The lines along which a Rubik's Cube can be turned are, projected onto a sphere, similar, topologically identical, to a rhombicuboctahedron's edges. In fact, variants using the Rubik's Cube mechanism have been produced which closely resemble the rhombicuboctahedron.

The rhombicuboctahedron is used in three uniform space-filling tessellations: the cantellated cubic honeycomb, the runcitruncated cubic honeycomb, and the runcinated alternated cubic honeycomb.

### Orthogonal projections

The rhombicuboctahedron has six special orthogonal projections, centered, on a vertex, on two types of edges, and three types of faces: triangles, and two squares. The last two correspond to the B2 and A2 Coxeter planes.

Orthographic projections

Orthogonal projections
Centered by Vertex Edge
3-4
Edge
4-4
Face
Square-1
Face
Square-2
Face
Triangle
Image
Projective
symmetry
[2] [2] [2] [2] [4] [6]

## Pyritohedral symmetry

A half symmetry form of the rhombicuboctahedron, , exists with pyritohedral symmetry, [4,3+], (3*2) as Coxeter diagram , Schläfli symbol s2{3,4}, and can be called a cantic snub octahedron. This form can be visualized by alternatingly coloring the edges of the 6 squares. These squares can then be distorted into rectangles, while the 8 triangles remain equilateral. The 12 diagonal square faces will become isosceles trapezoids. In the limit, the rectangles can be reduced to edges, and the trapezoids become triangles, and a icosahedron is formed, by a snub octahedron construction, , s{3,4}.

 Uniform geometry Nonuniform geometry Nonuniform geometry In the limit, an icosahedron Snub octahedron, Compound of two icosahedra from alternate positions

## Algebraic properties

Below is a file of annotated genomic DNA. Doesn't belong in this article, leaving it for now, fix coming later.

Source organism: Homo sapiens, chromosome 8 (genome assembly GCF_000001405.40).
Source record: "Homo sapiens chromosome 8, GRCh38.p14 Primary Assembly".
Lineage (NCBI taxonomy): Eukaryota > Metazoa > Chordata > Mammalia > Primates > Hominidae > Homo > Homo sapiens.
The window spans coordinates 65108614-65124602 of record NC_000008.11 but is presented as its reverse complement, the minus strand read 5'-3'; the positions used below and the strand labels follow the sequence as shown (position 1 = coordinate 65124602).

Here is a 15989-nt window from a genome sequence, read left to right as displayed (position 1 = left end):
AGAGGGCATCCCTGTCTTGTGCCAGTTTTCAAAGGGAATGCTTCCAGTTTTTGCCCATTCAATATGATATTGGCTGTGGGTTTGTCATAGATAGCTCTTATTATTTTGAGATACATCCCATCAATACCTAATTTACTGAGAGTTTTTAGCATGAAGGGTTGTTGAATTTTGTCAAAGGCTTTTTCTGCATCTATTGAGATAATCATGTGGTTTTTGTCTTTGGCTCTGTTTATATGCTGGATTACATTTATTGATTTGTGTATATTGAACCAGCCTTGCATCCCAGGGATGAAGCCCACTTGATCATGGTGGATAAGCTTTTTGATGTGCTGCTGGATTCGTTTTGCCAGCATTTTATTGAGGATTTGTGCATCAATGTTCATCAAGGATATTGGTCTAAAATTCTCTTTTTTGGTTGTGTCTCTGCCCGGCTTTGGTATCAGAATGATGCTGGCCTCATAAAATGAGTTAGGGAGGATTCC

### Cartesian coordinates

Cartesian coordinates for the vertices of a rhombicuboctahedron centred at the origin, with edge length 2 units, are all permutations of

$\left(\pm1, \pm1, \pm(1+\sqrt{2})\right).\$

If the original rhombicuboctahedron has unit edge length, its dual strombic icositetrahedron has edge lengths

$\frac{2}{7}\sqrt{10-\sqrt{2}}$ and $\sqrt{4-2\sqrt{2}}.\$

### Area and volume

The area A and the volume V of the rhombicuboctahedron of edge length a are:

$A = \left(18+2\sqrt{3}\right)a^2 \approx 21.4641016a^2$
$V = \frac{1}{3} \left(12+10\sqrt{2}\right)a^3 \approx 8.71404521a^3.$

### Close-Packing Packing Fraction

The packing-fraction of the close-packed crystal formed by rhombicuboctahedra is given by:

$\eta = \frac{4}{3} \left( 4\sqrt{2} - 5 \right)$

It was proven that this close-packed value is assumed in a Bravais-type lattice by de Graaf (2011), who also described the lattice. The proof is conditionally dependent on Hales (2005) proof of the Kepler Conjecture and the proof of the inscribed-sphere upper bound for the packing of particles by Torquato (2009). The packing and lattice were originally found by Betke and Henk (2000), who did not prove its close-packed nature.

## In the arts

 Rhombicuboctahedron in top left of 1495 Portrait of Luca Pacioli.[2] Leonardo da Vinci's rhombicuboctahedron from Divina Proportione, 1509.

The large polyhedron in the 1495 portrait of Luca Pacioli, traditionally though controversially attributed to Jacopo de' Barbari, is a glass rhombicuboctahedron half-filled with water. The first printed version of the rhombicuboctahedron was by Leonardo da Vinci and appeared in his 1509 Divina Proportione.